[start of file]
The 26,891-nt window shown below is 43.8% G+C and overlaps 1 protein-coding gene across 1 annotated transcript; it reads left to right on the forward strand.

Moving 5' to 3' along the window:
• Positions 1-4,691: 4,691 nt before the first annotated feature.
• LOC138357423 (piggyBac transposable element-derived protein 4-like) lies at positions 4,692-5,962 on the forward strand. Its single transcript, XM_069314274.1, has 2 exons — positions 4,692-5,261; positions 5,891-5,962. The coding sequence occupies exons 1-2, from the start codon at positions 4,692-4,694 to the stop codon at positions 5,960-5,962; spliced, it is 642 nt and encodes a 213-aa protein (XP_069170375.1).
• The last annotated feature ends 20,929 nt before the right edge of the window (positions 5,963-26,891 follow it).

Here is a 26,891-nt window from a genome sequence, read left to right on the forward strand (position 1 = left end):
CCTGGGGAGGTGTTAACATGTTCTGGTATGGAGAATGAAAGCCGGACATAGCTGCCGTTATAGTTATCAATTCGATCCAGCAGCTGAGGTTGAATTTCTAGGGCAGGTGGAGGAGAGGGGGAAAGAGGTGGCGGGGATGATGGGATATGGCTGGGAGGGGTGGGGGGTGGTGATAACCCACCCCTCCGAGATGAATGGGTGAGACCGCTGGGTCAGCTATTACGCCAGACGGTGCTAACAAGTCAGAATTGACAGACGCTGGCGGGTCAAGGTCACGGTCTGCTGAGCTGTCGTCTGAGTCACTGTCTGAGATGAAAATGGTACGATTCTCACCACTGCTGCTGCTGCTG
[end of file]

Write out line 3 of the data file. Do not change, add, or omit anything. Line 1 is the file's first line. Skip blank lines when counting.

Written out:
• Positions 1-4,691: 4,691 nt before the first annotated feature.